The Timberwolves and coach/personnel boss Tom Thibodeau had a couple different basic directions they could have gone this past offseason.
Option one was to make minimal moves to the roster, trusting that Karl-Anthony Towns and Andrew Wiggins were the franchise and that things would fall into place around them as they grew older and better.
Option two was to decide this was the time to infuse the roster with a better supporting cast to hopefully enhance what those two players already offered.
Thibodeau and the Wolves clearly chose the second option. The centerpiece of the overhaul was a draft night trade with the Bulls. Jimmy Butler and draft pick Justin Patton came to Minnesota, while Zach LaVine, Kris Dunn and draft pick Lauri Markkanen went to Chicago. Adding someone of Butler’s caliber, combined with a good amount of salary cap space, allowed the Timberwolves to add Taj Gibson, Jeff Teague and Jamal Crawford as well.
The Bulls will judge their trade in the long-term. LaVine is still young and coming off a torn ACL. Dunn is in his second year and Markkanen, of course, is a rookie. On the Wolves side, Patton is an unknown whose season is just getting started in the G-League after an early injury.
Butler, though, allows us to judge the Wolves’ part of the trade in the short-term. One third of the way into this season, Minnesota’s remade roster is 16-11 and in first place in the Northwest Division. The Wolves sit fourth in the Western Conference, meaning if the season ended today (one of the worst phrases in sports because it always means the season does not, in fact, end today) they would have home-court advantage for a first-round playoff series.
For a franchise that has missed the playoffs for 13 consecutive seasons, this is tangible progress.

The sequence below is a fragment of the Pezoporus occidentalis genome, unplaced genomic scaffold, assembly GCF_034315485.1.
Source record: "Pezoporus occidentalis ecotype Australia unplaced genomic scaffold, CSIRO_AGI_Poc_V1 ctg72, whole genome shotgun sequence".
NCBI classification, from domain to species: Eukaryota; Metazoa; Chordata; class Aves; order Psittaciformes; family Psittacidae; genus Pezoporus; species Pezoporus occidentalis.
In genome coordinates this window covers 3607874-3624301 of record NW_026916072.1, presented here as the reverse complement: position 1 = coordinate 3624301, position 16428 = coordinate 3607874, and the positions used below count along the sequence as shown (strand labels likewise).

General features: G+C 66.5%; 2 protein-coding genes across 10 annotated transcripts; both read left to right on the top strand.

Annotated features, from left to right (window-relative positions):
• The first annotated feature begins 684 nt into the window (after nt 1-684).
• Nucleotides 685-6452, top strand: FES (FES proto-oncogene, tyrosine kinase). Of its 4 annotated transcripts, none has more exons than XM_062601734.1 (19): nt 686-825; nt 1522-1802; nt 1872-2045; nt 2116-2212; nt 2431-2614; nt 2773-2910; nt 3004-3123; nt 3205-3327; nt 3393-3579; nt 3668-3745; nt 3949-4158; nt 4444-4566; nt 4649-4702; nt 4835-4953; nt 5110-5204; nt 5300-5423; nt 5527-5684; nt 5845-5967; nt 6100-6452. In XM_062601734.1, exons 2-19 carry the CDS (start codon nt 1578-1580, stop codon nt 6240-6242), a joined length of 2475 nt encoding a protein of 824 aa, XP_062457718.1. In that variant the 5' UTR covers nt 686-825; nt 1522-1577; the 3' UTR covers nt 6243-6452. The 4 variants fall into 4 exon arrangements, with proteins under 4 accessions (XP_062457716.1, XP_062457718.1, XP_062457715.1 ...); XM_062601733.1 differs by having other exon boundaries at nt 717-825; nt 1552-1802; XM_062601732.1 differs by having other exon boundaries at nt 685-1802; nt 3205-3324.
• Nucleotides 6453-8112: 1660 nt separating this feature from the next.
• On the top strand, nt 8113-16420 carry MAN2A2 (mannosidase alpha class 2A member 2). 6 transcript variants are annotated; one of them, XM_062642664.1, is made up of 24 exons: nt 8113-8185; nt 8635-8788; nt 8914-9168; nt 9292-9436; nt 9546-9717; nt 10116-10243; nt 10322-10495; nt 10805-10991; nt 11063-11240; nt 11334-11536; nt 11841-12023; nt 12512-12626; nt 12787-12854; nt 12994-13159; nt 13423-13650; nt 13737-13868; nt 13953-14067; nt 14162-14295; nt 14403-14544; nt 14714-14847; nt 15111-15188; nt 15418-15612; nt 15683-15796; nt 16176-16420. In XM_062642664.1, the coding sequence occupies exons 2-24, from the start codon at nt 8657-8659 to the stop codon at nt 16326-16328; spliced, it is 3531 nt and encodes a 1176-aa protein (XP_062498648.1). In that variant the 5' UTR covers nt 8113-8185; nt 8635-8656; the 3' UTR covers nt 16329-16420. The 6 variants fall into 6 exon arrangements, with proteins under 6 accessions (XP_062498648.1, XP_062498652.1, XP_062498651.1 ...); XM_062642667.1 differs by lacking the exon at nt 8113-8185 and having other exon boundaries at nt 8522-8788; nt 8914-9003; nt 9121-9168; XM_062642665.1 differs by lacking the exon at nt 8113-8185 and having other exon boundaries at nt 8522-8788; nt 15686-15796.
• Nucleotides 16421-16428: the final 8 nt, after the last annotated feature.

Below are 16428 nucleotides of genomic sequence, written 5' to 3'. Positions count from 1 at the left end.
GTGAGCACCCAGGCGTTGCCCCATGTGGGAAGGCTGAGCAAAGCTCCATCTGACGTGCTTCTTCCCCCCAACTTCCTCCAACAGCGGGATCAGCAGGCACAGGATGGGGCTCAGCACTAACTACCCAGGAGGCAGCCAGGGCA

We can discuss the aesthetic of this version of the Wolves all we want. They often win “ugly,” and games against seemingly inferior opponents seem to require more effort and longer minutes than they should. The team’s depth is such that Thibodeau has taken to playing just eight guys lately. Sunday’s 97-92 win over Dallas was an example of all those things.
But in the end, it was another win in the bank. Thibodeau seems to be saying with actions and words that this team doesn’t look how he wants it to look right now, but he’s going to try to squeeze as many wins out of the early slate so that it doesn’t cost the Wolves later on when they should look better.
He’s been able to do that because of the offseason moves. Plain and simple, the Wolves would very likely be headed toward another playoff-less season without the overhaul.
Imagine the Wolves right now without the Butler trade. Markkanen has been OK in his first 25 games, averaging 14.7 points and 8.1 rebounds. Dunn has been better than he was in Minnesota, but the Wolves had a more than capable point guard backup already in Tyus Jones who has played well this year. LaVine hasn’t played yet but hopes to make his season debut next month.
Butler has given the Wolves a fourth-quarter closer and a tough-minded defensive presence. Gibson often has been terrific (better than I thought) as both an underrated scorer and a clutch rebounder (as he showed once again against Dallas by grabbing the game-clinching defensive rebound while surrounded by three Mavericks players). Teague is imperfect, but he’s shooting 42.2 percent from three-point range and gives the Wolves the kind of offensive threat at point guard that they never had when Ricky Rubio (who is shooting 29 percent from three-point range with Utah) was here. Crawford has been a sorely needed veteran bench scorer, particularly with the struggles of Shabazz Muhammad.
If you have gripes that the current Wolves are winning ugly, the alternative reality is this: Had Minnesota not made the Butler trade in the offseason, triggering so much of the overall roster overhaul, they would be doing a lot of losing right now. It might be pretty sometimes, but the losses would still be piling up.
As it is, the current Wolves can be a tough, frustrating squad to watch. You might yell at the TV just as much as you did when they were losing. They look disjointed and downright cranky sometimes, starting with their coach. Towns doesn’t get enough touches sometimes, though he’s starting to figure out his place high in the pecking order. Wiggins looks more lost on offense, which is concerning but not altogether unexpected given the overhaul.
But if the primary objective is to win — last time I checked, it was — you have to conclude the path the Wolves and Thibodeau put themselves on this past offseason is a successful one.